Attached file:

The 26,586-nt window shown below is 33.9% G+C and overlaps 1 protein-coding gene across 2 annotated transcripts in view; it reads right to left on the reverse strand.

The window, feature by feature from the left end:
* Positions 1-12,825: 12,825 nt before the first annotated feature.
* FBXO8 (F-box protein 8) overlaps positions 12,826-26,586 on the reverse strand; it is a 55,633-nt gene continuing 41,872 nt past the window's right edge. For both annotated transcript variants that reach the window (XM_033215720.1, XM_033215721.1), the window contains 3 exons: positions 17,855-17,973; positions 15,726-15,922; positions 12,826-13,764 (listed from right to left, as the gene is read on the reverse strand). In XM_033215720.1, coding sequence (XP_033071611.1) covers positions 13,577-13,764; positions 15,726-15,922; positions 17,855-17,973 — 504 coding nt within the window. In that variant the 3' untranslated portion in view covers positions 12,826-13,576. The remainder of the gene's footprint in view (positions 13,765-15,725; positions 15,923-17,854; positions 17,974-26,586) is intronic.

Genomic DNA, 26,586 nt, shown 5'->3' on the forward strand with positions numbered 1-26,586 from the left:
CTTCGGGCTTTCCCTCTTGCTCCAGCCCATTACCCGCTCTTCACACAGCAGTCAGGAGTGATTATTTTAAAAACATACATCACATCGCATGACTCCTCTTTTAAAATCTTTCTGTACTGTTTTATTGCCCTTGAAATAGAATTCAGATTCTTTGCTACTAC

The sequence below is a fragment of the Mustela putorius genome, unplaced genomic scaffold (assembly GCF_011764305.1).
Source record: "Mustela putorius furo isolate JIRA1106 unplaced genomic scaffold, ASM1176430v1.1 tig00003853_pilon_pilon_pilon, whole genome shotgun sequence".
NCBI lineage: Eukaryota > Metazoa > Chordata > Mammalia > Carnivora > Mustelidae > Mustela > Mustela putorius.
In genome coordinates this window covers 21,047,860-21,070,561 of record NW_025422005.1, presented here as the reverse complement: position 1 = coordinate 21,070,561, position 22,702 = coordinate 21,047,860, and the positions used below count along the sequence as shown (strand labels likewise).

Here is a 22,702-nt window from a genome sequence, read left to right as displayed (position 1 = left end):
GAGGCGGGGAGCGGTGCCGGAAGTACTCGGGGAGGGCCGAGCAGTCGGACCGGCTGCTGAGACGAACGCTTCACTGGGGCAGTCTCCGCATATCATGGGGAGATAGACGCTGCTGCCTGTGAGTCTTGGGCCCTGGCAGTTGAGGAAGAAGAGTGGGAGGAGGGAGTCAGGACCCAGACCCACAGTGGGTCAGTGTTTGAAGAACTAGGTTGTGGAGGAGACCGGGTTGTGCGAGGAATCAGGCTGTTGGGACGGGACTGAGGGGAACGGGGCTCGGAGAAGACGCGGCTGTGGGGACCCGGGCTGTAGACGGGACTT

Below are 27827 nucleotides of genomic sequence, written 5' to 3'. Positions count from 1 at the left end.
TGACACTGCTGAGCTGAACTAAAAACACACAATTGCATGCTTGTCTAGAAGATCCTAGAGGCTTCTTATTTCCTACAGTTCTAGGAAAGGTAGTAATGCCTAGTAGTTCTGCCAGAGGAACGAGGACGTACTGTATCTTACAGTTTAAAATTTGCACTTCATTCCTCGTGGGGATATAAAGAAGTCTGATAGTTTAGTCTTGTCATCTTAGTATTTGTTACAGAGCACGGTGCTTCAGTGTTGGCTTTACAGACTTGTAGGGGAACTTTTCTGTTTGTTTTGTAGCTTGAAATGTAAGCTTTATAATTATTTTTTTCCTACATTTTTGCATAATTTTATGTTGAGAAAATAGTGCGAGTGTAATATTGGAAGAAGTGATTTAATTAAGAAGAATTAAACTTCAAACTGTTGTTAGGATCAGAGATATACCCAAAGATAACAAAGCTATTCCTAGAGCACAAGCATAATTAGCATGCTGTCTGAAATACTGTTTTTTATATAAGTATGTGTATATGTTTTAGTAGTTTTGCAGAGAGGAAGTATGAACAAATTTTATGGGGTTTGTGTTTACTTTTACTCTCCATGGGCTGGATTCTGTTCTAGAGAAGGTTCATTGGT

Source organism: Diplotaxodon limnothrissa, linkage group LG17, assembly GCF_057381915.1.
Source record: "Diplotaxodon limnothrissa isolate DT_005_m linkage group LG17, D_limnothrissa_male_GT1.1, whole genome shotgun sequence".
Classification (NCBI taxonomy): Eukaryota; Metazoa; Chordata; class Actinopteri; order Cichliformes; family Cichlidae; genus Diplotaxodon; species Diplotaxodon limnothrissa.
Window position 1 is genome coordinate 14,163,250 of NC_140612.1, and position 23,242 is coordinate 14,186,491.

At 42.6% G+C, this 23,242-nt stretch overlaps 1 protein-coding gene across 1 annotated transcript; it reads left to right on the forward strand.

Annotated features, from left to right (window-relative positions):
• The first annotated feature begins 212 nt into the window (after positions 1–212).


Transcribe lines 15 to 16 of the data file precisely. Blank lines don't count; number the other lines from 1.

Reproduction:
Source organism: Diplotaxodon limnothrissa, linkage group LG17, assembly GCF_057381915.1.
Source record: "Diplotaxodon limnothrissa isolate DT_005_m linkage group LG17, D_limnothrissa_male_GT1.1, whole genome shotgun sequence".